My top ten:
10. A Most Wanted Man
The subject matter of spies and betrayal probably took on more meaning for me because this was Philip Seymour Hoffman’s final performance, but everyone is amazing in it. A fantastic slow burn to the amazing ending.
9. Under the Skin
I haven’t seen Jonathan Glazer’s other movies, but I will now. This movie is creepy, fascinating in an almost morbid way. Its also one of Scarlett Johansson’s best performances. See this, don’t see Lucy.
8. The Tale of Princess Kaguya
The animation at first seems cheaper and cruder than what you’re typically used to from Studio Ghibli, that is until you see the characters move. It’s a very deliberate stylistic choice, to lend this folktale a storybook look that pares down the art to its bare essentials. It’s incredibly beautiful, and for a thousand-year-old story about a girl whose happiness is suppressed by those around her, it is amazingly relevant for 2014.
7. The Grand Budapest Hotel
Because it is so lighthearted and childlike, I think it’s easy to dismiss this as “Minor Anderson”. But accomplishing this kind of tone is incredibly difficult. I think it’s Anderson’s best movie since Darjeeling Limited. And who knew Ralph Fiennes had such good comic timing?
6. The Babadook
You know, I was scared shitless watching this, but the scenes which actually disturbed me more were the ones where the mother deals with grief and insanity with borderline negligence. Amazingly polished for a first time director, and it has a truly great child performance as well (the kid has to be simultaneously sympathetic and really, really annoying).
5. The Lego Movie
My kids have watched this probably a hundred times (we have it on a DVD player in the car) and it hasn’t gotten old for me yet. The animation is top notch, the humour is endlessly amusing, and the whole thing is just kind of joyous and rewatchable in the way few movies are.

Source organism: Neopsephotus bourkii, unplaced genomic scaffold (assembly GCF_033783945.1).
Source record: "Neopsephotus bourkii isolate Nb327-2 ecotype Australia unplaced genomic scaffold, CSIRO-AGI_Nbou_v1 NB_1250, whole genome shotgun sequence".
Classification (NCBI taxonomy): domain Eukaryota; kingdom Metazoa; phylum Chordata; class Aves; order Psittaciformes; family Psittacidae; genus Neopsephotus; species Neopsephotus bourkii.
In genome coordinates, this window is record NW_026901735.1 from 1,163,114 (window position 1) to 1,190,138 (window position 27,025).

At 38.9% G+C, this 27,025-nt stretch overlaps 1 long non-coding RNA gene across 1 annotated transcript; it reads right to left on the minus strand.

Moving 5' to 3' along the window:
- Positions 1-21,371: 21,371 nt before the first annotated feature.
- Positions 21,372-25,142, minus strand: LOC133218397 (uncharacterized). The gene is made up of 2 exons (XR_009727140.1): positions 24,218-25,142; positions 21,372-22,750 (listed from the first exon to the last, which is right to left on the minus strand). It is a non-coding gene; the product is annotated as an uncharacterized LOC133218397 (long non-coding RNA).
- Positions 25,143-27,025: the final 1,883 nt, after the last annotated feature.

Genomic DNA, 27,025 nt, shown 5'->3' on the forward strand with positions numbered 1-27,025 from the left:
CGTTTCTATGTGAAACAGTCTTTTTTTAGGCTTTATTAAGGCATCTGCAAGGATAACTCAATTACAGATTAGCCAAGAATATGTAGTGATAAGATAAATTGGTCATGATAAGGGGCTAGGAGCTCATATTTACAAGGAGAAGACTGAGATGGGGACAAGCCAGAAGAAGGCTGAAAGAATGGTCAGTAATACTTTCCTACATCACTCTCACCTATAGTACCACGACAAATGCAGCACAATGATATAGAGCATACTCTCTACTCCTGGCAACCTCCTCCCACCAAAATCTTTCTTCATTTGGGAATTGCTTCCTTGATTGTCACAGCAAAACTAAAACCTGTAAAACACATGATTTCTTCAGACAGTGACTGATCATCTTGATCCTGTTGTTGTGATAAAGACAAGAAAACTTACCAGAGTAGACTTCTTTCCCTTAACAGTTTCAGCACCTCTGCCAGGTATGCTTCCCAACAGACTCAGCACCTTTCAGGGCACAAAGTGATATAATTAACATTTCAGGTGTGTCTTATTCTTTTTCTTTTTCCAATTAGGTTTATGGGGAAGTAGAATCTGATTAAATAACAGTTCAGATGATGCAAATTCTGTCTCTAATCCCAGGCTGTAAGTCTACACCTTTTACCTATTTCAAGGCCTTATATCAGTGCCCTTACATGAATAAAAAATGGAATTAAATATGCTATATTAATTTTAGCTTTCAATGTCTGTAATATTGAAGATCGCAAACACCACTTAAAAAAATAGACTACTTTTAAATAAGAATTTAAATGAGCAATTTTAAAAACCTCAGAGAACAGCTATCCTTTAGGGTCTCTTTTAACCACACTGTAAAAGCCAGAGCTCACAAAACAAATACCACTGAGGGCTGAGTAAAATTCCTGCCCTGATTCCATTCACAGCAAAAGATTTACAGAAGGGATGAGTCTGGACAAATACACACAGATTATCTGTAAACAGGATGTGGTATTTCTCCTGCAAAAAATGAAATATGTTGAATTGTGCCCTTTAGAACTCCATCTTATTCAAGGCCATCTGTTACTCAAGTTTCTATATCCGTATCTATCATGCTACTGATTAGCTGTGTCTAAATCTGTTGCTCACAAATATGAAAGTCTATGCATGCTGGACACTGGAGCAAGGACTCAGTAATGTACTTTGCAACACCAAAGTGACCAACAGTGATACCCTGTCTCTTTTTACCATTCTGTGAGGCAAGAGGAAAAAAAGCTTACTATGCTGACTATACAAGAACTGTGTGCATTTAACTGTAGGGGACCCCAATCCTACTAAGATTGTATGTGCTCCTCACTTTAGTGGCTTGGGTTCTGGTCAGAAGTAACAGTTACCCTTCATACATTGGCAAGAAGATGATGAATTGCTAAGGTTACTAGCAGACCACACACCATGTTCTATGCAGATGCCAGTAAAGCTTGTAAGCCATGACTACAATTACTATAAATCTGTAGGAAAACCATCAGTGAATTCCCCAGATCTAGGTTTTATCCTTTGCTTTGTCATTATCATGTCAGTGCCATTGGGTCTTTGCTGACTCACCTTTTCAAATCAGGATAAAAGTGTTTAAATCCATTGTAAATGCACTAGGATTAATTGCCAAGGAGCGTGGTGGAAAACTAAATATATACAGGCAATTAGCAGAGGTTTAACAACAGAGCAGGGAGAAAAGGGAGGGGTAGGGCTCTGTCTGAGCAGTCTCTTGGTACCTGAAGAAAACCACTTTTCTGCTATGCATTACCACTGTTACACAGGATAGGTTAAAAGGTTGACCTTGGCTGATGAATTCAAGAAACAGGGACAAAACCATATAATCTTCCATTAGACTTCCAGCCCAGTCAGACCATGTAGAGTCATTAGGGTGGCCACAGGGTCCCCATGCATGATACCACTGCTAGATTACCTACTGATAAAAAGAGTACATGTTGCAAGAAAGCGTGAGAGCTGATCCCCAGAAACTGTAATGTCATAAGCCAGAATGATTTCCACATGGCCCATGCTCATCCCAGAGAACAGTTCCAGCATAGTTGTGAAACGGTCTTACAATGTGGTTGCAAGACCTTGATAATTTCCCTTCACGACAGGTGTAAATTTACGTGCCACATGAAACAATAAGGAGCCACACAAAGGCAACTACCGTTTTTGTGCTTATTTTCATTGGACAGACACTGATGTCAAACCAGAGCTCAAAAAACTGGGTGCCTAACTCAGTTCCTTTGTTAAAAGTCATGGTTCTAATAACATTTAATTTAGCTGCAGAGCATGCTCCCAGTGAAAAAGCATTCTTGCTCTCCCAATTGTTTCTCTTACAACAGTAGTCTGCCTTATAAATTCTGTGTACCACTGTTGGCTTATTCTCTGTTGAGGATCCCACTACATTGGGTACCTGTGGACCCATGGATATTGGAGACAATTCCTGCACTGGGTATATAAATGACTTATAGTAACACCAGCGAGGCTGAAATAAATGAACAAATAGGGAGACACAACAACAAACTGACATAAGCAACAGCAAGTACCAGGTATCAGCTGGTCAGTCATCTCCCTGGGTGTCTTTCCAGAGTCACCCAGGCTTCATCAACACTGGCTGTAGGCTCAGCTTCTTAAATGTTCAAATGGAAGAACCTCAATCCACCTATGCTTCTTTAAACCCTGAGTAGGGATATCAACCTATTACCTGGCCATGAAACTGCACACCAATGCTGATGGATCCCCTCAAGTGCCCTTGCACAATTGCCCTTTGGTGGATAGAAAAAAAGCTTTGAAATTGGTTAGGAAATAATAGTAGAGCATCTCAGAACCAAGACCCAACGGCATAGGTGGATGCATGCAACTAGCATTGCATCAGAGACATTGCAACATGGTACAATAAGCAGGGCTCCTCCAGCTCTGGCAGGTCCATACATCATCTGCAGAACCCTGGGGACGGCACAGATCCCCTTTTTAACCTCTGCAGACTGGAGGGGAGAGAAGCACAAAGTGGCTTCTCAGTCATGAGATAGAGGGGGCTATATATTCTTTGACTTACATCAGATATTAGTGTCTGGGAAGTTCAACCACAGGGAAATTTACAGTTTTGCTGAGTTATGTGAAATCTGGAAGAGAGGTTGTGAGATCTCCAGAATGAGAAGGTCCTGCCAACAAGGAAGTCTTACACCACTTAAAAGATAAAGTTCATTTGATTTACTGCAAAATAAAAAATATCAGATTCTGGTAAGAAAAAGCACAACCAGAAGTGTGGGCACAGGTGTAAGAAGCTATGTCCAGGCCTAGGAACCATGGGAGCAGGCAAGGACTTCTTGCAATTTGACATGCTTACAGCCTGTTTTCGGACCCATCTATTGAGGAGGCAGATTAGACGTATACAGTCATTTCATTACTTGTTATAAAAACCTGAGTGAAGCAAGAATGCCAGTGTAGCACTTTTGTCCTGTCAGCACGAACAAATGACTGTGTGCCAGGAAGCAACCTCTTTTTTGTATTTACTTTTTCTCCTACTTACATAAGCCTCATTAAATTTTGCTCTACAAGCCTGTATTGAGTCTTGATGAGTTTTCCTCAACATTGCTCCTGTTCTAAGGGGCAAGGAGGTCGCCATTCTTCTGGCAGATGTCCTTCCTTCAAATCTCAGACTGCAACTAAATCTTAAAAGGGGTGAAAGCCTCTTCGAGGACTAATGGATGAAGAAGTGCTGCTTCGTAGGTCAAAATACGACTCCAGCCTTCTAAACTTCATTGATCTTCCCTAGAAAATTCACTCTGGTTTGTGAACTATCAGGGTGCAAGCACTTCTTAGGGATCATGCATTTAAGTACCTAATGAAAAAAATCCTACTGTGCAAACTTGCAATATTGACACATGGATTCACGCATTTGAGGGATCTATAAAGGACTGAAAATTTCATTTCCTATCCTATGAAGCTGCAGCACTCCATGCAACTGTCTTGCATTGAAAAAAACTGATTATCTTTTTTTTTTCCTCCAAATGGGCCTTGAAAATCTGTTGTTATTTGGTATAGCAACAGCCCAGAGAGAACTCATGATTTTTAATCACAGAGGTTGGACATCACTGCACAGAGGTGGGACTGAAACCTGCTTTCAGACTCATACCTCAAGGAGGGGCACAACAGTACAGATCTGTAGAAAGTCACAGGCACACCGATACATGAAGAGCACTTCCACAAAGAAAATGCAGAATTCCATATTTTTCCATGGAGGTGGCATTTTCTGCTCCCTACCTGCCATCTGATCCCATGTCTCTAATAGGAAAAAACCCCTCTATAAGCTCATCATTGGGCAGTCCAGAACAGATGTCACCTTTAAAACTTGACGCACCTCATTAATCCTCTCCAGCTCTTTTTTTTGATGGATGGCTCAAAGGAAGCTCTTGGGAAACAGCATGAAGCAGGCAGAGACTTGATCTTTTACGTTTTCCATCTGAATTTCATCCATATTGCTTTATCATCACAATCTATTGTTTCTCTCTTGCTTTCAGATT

Hard to say whether Jake Gyllenhaal is better in this or in Nightcrawler, but Enemy is the better movie overall. It’s unsettling and fascinating from start to finish. I’ve heard many different interpretations of this movie; mine is that it’s about a guy who keeps getting pulled back into his own nightmare of infidelity and loneliness. It’s also got the best ending of any movie this year.
3. Guardians of the Galaxy
The best comic book movie this year, and maybe the second or third best ever made depending on how you rank Dark Knight and Avengers. I love the characters, the over-the-top plot, and the crazy Space Opera settings. It’s sheer fantasy pulp entertainment. The 12% of a plan scene is also the best scene in any comic book movie.
2. Gone Girl
It’s a gleamingly polished and darkly entertaining thriller that is as well-crafted as any you’re likely to see for a while. I’ve already had a ton of good conversation about this with lots of different people, and it has inspired a variety of interpretations and topics. Did the filmmakers intend for all of this or none of it? That’s part of what makes it great. Rosamund Pike should be a shoo-in for a best actress nomination, and it’s also the first movie I can remember where I thought Ben Affleck was well cast. Terrific supporting performances from Carrie Coon and Kim Dickens as well.
“I just thought there would be more.”
After I saw this I knew it was the best movie I had seen this year. Probably in several years. And then reading how popular it has been with so many reviews and people who have seen it online, I wasn’t really surprised. I defy anyone to see it without feeling its impact. At almost three hours, it still feels too short. It feels like the culmination of what Richard Linklater has been working towards his entire career and it’s kind of a miracle that it works as well as it does, or that it was even made. I just feel thankful for having seen it.